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American Pastoral Reader’s Guide

By Philip Roth

American Pastoral by Philip Roth

READERS GUIDE

The questions, discussion topics, and author biography that follow are intended to enhance your group’s reading of Philip Roth’s American Pastoral. We hope they will open up new approaches to this explosive and viscerally moving novel by one of the most esteemed American writers of the twentieth century.

Introduction

Seymour "Swede" Levov comes of age just after World War II, in a thriving and triumphant America. A legendary high school athlete, the diligent and successful inheritor of his father’s glove factory, the proprietor of an eighteenth-century stone house in the heart of WASP country, the devoted husband of a beautiful and intelligent wife, and the father of a charming daughter, the Swede appears to have fulfilled the ambitions of generations of struggling forebears. But his carefully constructed life begins to collapse as he and America face the challenges of the turbulent sixties, and he sees his adored daughter, Merry turn, first into a rebellious adolescent and then into a revolutionary terrorist. As Swede Levov watches in bewilderment everything he treasures, everything so industriously created by his family over the course of three generations, is blown up by an angry girl’s bomb. American Pastoral is a wrenching and cathartic piece of work. It is a book about America: about loving and hating it, about wanting to belong and refusing to belong.

Questions and Topics for Discussion

1. What is the effect of being told the story through Zuckerman? Are we led to believe aspects of the story are a projection of Zuckerman’s fantasies about a character who caught his imagination?

2. Zuckerman sees the Swede’s life as an illustration of the Jewish "desire to go the limit in America with your rights, forming yourself as an ideal person who gets rid of the traditional Jewish habits and attitudes, who frees himself of the pre-America insecurities and the old, constraining obsessions so as to live unapologetically as an equal among equals" [p. 85]. How does Roth illustrate this thought? The Swede tries very hard to form himself as this ideal person. Does the story imply that such a life, such a reinvention of the self, is ultimately impossible?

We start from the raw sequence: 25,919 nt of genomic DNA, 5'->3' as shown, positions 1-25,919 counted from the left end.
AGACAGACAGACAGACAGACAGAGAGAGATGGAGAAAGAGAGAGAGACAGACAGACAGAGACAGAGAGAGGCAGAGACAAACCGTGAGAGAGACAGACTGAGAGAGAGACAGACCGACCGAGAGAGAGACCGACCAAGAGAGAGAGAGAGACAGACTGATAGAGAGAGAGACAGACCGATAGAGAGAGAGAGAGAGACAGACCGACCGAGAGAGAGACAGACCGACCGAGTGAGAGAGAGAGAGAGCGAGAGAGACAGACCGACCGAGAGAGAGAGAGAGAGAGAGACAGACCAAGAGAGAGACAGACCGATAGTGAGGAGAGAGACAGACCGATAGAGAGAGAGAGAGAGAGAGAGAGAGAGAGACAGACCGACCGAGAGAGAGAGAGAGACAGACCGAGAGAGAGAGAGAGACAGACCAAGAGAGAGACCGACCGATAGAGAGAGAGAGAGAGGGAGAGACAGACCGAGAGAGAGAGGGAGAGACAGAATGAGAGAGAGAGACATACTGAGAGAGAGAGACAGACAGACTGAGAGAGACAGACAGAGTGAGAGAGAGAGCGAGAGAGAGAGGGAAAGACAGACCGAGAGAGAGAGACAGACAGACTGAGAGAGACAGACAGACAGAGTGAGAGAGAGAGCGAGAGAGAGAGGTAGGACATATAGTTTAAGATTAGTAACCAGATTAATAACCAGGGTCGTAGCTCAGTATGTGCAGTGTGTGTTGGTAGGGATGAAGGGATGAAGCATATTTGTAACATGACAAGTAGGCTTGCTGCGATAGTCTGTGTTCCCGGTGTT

3. There could hardly be two more different personality types than the Swede and his brother, Jerry. What do Jerry’s positive traits tell us about the Swede’s negative ones? Why have the two of them chosen such different paths?

4. Does Lou Levov appear to be a benign or a negative influence on his sons’ lives? How, if at all, has he contributed in making the Swede what he is?

5. The passionate kiss that the Swede gave Merry when she was eleven was a once-in-a-lifetime transgression. "Never in his entire life, not as a son, a husband, a father, even as an employer, had he given way to anything so alien to the emotional rules by which he was governed" [p. 91]. Later the Swede fears that this moment precipitated the infinite anger of her teenage years. Is this conclusion erroneous? What does it reveal?

6. The Swede believes that the political radicalism professed by Merry and Rita Cohen is nothing but "angry, infantile egoism thinly disguised as identification with the oppressed" [p. 134]. Is the answer as simple as that? How genuine is Merry’s identification with the oppressed? Are her political arguments convincing?

7. What effect did the experience of watching, as a child, the self-immolation of the Buddhist monks have upon Merry? Does her reaction seem unusual to you? Did it affect what happened to her later?

8. What effect do all the details about the glove trade have upon the narrative? How do they illuminate the story?